Riverland Community College in Albert Lea is receiving a facelift. This summer, the campus has been home to a 48,000 sq. ft., $10.1 million renovation. The main focus of this renovation is in the transportation wing of the college. The project will make existing classroom and lab space more modern, demolish an obsolete building, create a new accessible rear entry, create a truck driving range, relocate the truck driving program from Austin to Albert Lea, and address deferred maintenance items. Another added feature will be the addition of more convenient bathrooms on the lower level of the campus.
When I visited the campus this spring, before COVID hit, there was already a significant amount of construction occurring, creating a maze-like access to the various shops and programs in that area of the campus. The construction happening during spring semester was not supposed to drastically interrupt current programs, with the bulk of construction to occur during the summer.
Part of the modernization of the diesel shop is to add space/access to allow farm equipment and larger vehicles into the shop through the addition of a 30’-wide door. The creation of a truck driving range, along with moving the truck driving program from Austin will allow more mutual assistance between the diesel and truck driving programs. The automotive program will receive renovations including angled parking, a new alignment machine, and 7 vehicle lifts.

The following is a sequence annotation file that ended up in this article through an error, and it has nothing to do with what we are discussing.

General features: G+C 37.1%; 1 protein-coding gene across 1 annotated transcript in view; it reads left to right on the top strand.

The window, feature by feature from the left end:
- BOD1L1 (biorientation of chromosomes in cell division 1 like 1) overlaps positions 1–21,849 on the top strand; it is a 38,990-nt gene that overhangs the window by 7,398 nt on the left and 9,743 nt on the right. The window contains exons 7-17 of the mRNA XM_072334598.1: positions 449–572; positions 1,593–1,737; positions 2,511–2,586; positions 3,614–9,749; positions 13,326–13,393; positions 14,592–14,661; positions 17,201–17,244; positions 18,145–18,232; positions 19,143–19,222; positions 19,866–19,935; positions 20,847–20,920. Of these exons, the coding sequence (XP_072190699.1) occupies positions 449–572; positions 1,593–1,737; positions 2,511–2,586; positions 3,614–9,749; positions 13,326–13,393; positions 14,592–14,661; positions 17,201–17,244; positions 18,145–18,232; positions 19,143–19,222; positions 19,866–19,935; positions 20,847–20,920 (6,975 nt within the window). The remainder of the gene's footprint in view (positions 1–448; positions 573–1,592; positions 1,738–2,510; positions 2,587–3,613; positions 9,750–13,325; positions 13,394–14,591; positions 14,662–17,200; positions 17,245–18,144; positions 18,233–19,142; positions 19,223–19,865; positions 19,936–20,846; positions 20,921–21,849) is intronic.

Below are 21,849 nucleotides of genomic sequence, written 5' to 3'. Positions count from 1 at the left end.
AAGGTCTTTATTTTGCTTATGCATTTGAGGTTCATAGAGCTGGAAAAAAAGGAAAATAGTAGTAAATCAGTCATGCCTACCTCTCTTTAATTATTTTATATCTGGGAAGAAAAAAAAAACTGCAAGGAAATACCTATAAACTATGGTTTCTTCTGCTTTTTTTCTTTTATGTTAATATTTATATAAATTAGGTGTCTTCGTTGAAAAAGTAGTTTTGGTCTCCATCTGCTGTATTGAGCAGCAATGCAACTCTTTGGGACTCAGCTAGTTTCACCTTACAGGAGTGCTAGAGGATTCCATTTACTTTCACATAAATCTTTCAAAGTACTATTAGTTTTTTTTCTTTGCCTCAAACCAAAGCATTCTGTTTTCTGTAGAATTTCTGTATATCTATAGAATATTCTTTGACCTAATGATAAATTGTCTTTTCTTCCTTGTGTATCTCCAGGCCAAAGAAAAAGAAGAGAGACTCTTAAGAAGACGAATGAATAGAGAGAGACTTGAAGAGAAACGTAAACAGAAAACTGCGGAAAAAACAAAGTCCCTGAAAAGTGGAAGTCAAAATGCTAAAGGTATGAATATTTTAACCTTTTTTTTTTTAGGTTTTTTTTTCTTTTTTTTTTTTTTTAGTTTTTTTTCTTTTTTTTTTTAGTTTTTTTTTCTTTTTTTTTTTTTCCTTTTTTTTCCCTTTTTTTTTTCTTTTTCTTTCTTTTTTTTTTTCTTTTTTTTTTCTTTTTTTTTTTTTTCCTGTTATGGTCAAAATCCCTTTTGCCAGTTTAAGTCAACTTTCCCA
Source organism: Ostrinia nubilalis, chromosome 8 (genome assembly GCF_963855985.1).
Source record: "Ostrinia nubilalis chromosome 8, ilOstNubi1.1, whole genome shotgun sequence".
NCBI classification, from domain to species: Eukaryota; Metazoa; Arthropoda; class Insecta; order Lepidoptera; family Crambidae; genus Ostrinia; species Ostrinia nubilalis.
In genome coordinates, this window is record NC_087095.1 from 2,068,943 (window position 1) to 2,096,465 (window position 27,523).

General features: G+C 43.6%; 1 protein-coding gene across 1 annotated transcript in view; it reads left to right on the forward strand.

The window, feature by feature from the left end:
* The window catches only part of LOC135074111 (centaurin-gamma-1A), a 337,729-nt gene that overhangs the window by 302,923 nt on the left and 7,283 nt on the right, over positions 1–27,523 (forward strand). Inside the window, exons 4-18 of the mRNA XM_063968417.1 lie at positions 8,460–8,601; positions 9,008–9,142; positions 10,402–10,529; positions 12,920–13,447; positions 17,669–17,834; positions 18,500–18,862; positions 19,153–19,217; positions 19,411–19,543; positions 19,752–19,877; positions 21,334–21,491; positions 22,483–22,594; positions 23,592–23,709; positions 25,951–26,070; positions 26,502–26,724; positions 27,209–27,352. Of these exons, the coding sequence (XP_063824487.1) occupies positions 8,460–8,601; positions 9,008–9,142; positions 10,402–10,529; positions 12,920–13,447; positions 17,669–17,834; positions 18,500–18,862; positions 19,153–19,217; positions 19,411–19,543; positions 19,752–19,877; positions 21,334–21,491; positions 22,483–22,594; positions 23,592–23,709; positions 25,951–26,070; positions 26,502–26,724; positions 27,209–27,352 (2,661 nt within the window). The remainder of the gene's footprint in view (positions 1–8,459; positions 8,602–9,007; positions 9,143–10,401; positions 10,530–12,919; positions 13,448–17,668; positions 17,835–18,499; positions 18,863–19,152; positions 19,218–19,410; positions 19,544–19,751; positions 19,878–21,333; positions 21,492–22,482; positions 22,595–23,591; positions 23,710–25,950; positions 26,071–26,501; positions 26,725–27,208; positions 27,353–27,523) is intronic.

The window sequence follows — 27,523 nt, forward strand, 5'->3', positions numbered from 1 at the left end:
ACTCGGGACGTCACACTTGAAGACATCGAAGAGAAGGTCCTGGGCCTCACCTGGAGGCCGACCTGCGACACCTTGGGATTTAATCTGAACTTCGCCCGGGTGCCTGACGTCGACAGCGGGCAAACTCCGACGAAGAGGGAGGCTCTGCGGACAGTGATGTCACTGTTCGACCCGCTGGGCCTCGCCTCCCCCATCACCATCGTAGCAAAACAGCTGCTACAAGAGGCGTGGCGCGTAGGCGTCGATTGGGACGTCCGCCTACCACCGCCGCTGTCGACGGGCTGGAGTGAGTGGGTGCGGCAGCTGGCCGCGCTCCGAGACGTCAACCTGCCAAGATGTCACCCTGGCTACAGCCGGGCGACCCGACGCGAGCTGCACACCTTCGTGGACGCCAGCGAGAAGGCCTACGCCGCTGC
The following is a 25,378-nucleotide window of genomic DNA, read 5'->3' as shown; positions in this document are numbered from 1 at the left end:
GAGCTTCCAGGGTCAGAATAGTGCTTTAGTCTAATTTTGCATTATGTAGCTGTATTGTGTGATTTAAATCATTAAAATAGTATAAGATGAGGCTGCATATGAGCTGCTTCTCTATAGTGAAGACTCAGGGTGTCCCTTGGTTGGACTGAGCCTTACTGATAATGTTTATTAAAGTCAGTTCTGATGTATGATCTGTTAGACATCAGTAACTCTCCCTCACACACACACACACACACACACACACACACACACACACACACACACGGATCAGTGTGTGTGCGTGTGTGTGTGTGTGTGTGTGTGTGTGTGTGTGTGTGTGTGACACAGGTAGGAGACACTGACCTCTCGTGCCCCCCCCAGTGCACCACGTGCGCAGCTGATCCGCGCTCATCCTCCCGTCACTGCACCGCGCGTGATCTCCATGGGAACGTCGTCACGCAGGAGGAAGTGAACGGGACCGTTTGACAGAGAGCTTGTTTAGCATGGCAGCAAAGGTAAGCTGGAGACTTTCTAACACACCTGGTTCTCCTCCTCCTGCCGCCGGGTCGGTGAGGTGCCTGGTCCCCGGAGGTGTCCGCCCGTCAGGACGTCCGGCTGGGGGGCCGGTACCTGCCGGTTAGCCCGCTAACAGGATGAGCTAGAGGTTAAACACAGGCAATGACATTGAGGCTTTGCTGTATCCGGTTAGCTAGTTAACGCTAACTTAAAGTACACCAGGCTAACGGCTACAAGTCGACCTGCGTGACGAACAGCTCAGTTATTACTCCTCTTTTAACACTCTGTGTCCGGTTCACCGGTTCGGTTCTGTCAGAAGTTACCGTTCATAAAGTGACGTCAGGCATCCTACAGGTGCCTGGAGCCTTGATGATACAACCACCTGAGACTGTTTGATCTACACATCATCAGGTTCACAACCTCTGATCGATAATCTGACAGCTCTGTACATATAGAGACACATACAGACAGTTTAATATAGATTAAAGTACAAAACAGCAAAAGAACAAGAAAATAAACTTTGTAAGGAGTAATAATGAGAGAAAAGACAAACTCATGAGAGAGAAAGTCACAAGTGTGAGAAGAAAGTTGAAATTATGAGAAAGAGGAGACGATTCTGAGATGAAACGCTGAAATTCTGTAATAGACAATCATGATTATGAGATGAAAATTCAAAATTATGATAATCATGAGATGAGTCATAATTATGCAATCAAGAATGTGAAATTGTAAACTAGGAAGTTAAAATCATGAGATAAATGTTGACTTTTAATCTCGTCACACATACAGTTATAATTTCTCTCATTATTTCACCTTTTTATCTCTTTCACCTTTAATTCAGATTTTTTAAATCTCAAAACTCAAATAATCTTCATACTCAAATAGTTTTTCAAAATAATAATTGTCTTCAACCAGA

According to the President of the college, Adenuga Atewologun, the campus has not seen a project like this in at least four decades. Minnesota State Chancellor, Deinder Malhotra described the project as a transformation from dark and dingy shops to modern, bright, and energized teaching and learning spaces for students. Riverland Community College is home to about 495 students, with about 20% of those students coming from a diverse background. The increase in technology, along with the more modern look to the school is expected to draw additional students to the college. Riverland’s Chief Financial Officer, Brad Doss said that just the excitement of new facilities in fall has doubled enrollment in some of the programs.
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